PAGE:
US FDA panel votes against use of Medtronic's blood pressure treatment device

FILE PHOTO: Signage is seen outside of FDA headquarters in White Oak, Maryland

(Reuters) -The U.S. Food and Drug Administration's (FDA) independent experts on Wednesday narrowly voted against recommending the approval of Medtronic's blood pressure treatment device, saying risks tied to using it do not outweigh the benefits.

The same panel on Tuesday voted in favor of rival ReCor's device for use in a surgery called renal denervation in patients whose high blood pressure cannot be controlled by drugs.

When asked if the benefits outweighed the risks of the device, six members each voted for and against it, while one abstained. The chairperson of the panel then had to break the tie to vote against the device.

Separately, while all panel members voted the device was safe to use, 6 of 13 voted against its effectiveness.

The panel's recommendations are not binding, but are usually followed by the FDA.

"We appreciate the robust conversation that occurred prior to the vote," Jason Weidman, senior vice president and president of the Coronary and Renal Denervation business, Medtronic, said in a statement, adding, the company will continue to collaborate with the FDA on bringing a new option.

Japan-based Otsuka Holdings' unit ReCor's device was shown to provide a benefit in lowering blood pressure in clinical trials. Medtronic's device helped to lower blood pressure at the doctor's clinic but not at home, which is considered a more accurate measure of blood pressure monitoring.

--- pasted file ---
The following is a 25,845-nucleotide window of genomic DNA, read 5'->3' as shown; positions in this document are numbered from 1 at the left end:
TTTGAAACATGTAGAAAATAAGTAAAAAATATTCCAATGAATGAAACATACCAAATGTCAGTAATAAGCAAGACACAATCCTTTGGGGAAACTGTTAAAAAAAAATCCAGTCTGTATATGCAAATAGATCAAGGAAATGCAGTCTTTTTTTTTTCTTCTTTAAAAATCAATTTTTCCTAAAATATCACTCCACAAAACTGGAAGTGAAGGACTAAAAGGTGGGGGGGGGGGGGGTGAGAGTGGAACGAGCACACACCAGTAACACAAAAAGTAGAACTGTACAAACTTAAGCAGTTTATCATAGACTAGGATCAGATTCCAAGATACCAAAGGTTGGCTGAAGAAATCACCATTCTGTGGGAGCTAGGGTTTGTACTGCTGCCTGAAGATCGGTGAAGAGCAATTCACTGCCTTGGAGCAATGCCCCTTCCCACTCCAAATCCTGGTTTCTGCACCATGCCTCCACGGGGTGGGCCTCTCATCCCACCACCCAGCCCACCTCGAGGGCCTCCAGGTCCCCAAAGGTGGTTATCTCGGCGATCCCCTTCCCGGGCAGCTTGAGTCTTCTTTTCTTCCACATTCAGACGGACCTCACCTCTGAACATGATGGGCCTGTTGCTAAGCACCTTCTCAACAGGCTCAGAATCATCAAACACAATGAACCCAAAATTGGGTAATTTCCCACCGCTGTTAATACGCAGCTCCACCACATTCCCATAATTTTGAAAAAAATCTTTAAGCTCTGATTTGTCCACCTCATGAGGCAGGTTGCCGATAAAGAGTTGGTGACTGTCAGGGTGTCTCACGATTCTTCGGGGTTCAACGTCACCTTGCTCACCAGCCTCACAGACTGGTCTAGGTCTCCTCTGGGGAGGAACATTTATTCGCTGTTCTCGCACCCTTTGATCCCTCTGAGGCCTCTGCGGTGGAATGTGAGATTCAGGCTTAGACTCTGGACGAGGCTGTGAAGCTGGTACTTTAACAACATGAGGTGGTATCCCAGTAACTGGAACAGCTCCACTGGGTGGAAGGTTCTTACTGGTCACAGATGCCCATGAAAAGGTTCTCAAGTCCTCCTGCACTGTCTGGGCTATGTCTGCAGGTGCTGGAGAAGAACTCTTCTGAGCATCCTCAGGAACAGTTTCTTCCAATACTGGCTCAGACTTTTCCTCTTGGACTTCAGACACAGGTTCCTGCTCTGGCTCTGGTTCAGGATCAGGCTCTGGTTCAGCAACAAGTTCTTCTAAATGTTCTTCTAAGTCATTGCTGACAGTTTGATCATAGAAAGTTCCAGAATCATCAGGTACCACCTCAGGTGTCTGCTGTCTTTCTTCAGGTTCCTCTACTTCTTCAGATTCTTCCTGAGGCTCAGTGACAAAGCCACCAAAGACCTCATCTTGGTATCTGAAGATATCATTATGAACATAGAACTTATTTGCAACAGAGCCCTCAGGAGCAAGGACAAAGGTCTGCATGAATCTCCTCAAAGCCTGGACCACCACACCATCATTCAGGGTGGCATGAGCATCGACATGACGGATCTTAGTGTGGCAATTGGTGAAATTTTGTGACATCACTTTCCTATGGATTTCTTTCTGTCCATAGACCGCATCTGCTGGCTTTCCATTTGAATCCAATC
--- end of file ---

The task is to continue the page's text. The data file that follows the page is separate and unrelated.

Medtronic and the FDA's staff reviewers said before the meeting that additional analyses of the data showed the difference could be due to factors such as use of more drugs by patients treated with a "sham" procedure.

The company was seeking the health regulator's nod for the device indicated for patients whose hypertension, or high blood pressure, cannot be controlled with drugs.

The surgery, which is allowed in Europe and other parts of the world, is not approved in the U.S., after initial studies of older devices used in the procedure failed key studies, and several companies dropped out of the race to develop them.

(Reporting by Sriparna Roy in Bengaluru; Editing by Krishna Chandra Eluri and Rashmi Aich)